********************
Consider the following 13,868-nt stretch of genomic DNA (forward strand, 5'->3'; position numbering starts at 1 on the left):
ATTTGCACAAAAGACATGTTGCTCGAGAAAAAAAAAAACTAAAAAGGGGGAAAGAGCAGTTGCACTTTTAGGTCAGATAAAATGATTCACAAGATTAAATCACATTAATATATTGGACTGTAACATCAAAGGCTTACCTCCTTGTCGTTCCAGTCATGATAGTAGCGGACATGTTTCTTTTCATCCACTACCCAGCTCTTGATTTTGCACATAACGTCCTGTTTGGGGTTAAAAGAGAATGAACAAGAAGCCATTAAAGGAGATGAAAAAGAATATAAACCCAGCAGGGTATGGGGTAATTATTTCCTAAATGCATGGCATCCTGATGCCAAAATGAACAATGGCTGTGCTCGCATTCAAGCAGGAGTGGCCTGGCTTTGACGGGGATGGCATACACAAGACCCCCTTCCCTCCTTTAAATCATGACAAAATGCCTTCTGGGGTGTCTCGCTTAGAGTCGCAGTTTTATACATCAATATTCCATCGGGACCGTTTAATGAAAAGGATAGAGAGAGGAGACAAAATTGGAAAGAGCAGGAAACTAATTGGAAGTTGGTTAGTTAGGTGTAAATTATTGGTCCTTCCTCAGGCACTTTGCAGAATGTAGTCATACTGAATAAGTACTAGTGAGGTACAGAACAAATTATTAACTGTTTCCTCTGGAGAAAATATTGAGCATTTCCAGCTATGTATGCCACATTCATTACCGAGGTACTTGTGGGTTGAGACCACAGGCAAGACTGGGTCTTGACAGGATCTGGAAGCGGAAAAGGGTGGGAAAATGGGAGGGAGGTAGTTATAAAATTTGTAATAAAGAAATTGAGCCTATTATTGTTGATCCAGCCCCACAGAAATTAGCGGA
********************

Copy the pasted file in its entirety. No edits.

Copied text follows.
Consider the following 13,868-nt stretch of genomic DNA (forward strand, 5'->3'; position numbering starts at 1 on the left):
ATTTGCACAAAAGACATGTTGCTCGAGAAAAAAAAAAACTAAAAAGGGGGAAAGAGCAGTTGCACTTTTAGGTCAGATAAAATGATTCACAAGATTAAATCACATTAATATATTGGACTGTAACATCAAAGGCTTACCTCCTTGTCGTTCCAGTCATGATAGTAGCGGACATGTTTCTTTTCATCCACTACCCAGCTCTTGATTTTGCACATAACGTCCTGTTTGGGGTTAAAAGAGAATGAACAAGAAGCCATTAAAGGAGATGAAAAAGAATATAAACCCAGCAGGGTATGGGGTAATTATTTCCTAAATGCATGGCATCCTGATGCCAAAATGAACAATGGCTGTGCTCGCATTCAAGCAGGAGTGGCCTGGCTTTGACGGGGATGGCATACACAAGACCCCCTTCCCTCCTTTAAATCATGACAAAATGCCTTCTGGGGTGTCTCGCTTAGAGTCGCAGTTTTATACATCAATATTCCATCGGGACCGTTTAATGAAAAGGATAGAGAGAGGAGACAAAATTGGAAAGAGCAGGAAACTAATTGGAAGTTGGTTAGTTAGGTGTAAATTATTGGTCCTTCCTCAGGCACTTTGCAGAATGTAGTCATACTGAATAAGTACTAGTGAGGTACAGAACAAATTATTAACTGTTTCCTCTGGAGAAAATATTGAGCATTTCCAGCTATGTATGCCACATTCATTACCGAGGTACTTGTGGGTTGAGACCACAGGCAAGACTGGGTCTTGACAGGATCTGGAAGCGGAAAAGGGTGGGAAAATGGGAGGGAGGTAGTTATAAAATTTGTAATAAAGAAATTGAGCCTATTATTGTTGATCCAGCCCCACAGAAATTAGCGGA